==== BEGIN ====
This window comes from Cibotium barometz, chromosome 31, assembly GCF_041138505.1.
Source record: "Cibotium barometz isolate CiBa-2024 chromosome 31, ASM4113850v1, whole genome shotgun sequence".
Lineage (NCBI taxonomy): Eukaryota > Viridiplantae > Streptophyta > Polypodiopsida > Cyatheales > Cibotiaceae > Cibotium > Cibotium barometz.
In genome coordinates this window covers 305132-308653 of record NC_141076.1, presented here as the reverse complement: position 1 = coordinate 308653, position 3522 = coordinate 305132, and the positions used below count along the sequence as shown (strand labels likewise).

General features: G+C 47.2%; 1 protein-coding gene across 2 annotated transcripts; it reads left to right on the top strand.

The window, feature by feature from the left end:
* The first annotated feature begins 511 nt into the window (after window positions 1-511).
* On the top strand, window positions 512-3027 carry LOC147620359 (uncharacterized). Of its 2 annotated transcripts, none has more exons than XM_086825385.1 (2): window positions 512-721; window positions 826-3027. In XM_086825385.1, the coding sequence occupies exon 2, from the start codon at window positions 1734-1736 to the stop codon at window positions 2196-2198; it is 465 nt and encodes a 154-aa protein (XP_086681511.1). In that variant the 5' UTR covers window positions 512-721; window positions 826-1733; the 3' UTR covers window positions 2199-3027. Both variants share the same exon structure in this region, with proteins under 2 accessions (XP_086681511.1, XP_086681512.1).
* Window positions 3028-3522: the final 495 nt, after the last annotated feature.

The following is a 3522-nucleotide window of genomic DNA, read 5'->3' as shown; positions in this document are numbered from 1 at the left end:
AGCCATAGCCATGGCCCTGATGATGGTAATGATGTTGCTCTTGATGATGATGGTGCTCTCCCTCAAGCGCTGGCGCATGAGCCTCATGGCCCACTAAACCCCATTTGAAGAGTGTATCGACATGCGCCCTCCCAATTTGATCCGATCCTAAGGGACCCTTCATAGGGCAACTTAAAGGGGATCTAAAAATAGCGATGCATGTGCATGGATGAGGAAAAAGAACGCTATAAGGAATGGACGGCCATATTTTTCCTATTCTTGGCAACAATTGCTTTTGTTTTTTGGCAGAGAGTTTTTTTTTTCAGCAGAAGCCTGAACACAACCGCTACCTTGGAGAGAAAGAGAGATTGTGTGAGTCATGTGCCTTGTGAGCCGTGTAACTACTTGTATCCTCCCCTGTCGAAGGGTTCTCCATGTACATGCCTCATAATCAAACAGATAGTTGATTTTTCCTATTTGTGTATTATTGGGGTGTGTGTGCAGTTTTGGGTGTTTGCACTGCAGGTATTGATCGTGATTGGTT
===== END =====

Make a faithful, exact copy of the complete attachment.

This window comes from Cibotium barometz, chromosome 31, assembly GCF_041138505.1.
Source record: "Cibotium barometz isolate CiBa-2024 chromosome 31, ASM4113850v1, whole genome shotgun sequence".
Lineage (NCBI taxonomy): Eukaryota > Viridiplantae > Streptophyta > Polypodiopsida > Cyatheales > Cibotiaceae > Cibotium > Cibotium barometz.
In genome coordinates this window covers 305132-308653 of record NC_141076.1, presented here as the reverse complement: position 1 = coordinate 308653, position 3522 = coordinate 305132, and the positions used below count along the sequence as shown (strand labels likewise).

General features: G+C 47.2%; 1 protein-coding gene across 2 annotated transcripts; it reads left to right on the top strand.

The window, feature by feature from the left end:
* The first annotated feature begins 511 nt into the window (after window positions 1-511).
* On the top strand, window positions 512-3027 carry LOC147620359 (uncharacterized). Of its 2 annotated transcripts, none has more exons than XM_086825385.1 (2): window positions 512-721; window positions 826-3027. In XM_086825385.1, the coding sequence occupies exon 2, from the start codon at window positions 1734-1736 to the stop codon at window positions 2196-2198; it is 465 nt and encodes a 154-aa protein (XP_086681511.1). In that variant the 5' UTR covers window positions 512-721; window positions 826-1733; the 3' UTR covers window positions 2199-3027. Both variants share the same exon structure in this region, with proteins under 2 accessions (XP_086681511.1, XP_086681512.1).
* Window positions 3028-3522: the final 495 nt, after the last annotated feature.

The following is a 3522-nucleotide window of genomic DNA, read 5'->3' as shown; positions in this document are numbered from 1 at the left end:
AGCCATAGCCATGGCCCTGATGATGGTAATGATGTTGCTCTTGATGATGATGGTGCTCTCCCTCAAGCGCTGGCGCATGAGCCTCATGGCCCACTAAACCCCATTTGAAGAGTGTATCGACATGCGCCCTCCCAATTTGATCCGATCCTAAGGGACCCTTCATAGGGCAACTTAAAGGGGATCTAAAAATAGCGATGCATGTGCATGGATGAGGAAAAAGAACGCTATAAGGAATGGACGGCCATATTTTTCCTATTCTTGGCAACAATTGCTTTTGTTTTTTGGCAGAGAGTTTTTTTTTTCAGCAGAAGCCTGAACACAACCGCTACCTTGGAGAGAAAGAGAGATTGTGTGAGTCATGTGCCTTGTGAGCCGTGTAACTACTTGTATCCTCCCCTGTCGAAGGGTTCTCCATGTACATGCCTCATAATCAAACAGATAGTTGATTTTTCCTATTTGTGTATTATTGGGGTGTGTGTGCAGTTTTGGGTGTTTGCACTGCAGGTATTGATCGTGATTGGTT